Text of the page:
The Baldwin-Collins Substitute Amendment: Not a “Fix” for the (Dis)Respect for Marriage Act

The so-called Respect for Marriage Act (H.R. 8404) would go much further than simply affirming “the status quo” by codifying same-sex marriage and repealing the bipartisan Defense of Marriage Act (1996). It would also:

  • Create a private right of action that will supercharge attacks on people and organizations that still believe in natural marriage, including people of faith who are already being attacked.
  • Tacitly vilify millions of Americans who still believe in natural marriage by labeling that belief as “sex discrimination” and tantamount to racism.1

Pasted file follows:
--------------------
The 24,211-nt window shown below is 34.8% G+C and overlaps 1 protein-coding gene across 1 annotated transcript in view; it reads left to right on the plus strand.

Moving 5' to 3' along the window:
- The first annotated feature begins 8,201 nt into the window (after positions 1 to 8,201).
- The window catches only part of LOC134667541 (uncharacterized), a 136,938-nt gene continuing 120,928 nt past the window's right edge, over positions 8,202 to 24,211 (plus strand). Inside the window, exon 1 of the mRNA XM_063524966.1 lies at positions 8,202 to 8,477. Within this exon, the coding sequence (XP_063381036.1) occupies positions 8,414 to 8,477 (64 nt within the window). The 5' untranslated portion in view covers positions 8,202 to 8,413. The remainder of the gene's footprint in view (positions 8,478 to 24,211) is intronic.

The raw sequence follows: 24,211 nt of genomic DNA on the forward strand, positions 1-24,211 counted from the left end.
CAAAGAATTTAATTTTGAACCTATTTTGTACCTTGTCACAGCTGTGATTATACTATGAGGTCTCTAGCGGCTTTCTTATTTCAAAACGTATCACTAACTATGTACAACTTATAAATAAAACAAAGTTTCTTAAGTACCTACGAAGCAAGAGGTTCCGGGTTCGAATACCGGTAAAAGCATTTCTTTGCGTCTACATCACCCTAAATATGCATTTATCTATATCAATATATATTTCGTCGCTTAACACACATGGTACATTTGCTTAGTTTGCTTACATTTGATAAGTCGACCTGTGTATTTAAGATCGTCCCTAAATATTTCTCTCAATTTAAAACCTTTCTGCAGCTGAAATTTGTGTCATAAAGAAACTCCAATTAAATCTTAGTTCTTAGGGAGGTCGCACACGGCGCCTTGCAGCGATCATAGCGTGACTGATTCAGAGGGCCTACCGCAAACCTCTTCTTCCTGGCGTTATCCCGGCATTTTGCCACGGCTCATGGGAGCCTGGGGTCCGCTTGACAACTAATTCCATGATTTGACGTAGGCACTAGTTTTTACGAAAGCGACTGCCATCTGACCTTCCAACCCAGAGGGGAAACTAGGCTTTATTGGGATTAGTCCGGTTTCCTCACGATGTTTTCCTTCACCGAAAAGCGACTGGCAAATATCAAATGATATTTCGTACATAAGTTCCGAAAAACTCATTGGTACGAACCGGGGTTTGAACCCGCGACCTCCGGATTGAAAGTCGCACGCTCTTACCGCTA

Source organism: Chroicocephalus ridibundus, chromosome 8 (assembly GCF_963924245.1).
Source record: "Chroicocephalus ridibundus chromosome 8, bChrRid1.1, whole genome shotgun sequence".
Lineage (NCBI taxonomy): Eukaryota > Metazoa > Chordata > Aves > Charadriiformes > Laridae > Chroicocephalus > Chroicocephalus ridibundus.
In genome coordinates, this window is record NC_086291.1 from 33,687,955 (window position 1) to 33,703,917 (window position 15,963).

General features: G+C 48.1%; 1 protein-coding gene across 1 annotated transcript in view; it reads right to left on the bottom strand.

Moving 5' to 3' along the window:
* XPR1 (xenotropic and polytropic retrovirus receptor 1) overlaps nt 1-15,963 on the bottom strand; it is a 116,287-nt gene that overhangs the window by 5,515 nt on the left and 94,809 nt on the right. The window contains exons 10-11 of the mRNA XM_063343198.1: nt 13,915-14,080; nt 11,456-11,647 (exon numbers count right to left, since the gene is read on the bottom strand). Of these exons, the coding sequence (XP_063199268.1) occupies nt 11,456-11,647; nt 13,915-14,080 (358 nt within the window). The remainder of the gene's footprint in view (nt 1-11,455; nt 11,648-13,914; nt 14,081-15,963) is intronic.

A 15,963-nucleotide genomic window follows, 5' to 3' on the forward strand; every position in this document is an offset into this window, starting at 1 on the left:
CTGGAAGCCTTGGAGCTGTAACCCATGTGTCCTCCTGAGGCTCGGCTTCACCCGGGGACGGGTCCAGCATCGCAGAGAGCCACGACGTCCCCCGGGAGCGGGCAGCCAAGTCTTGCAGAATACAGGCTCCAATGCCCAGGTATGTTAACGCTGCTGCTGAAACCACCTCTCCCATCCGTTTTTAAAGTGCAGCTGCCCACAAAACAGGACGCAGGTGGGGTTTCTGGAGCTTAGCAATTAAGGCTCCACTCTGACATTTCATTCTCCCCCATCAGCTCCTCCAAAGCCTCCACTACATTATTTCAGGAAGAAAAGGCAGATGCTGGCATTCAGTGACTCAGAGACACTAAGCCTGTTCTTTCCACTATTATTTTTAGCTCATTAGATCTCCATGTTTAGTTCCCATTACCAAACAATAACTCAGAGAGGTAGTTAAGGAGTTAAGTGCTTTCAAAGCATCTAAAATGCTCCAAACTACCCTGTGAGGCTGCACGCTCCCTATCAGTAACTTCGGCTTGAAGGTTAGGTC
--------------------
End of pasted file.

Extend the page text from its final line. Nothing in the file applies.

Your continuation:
• Subject business owners to even more costly litigation.
  • Threaten the tax-exempt status of faith-based nonprofits.

The Baldwin-Collins substitute amendment provides no meaningful, affirmative, or enforceable shield of protection to those people and entities already being attacked for their belief in natural marriage, protection that the Lee Amendment would provide from federal discrimination. The two new sections that purport to “fix” the religious liberty concerns actually do not. One or both will likely do more harm than good.

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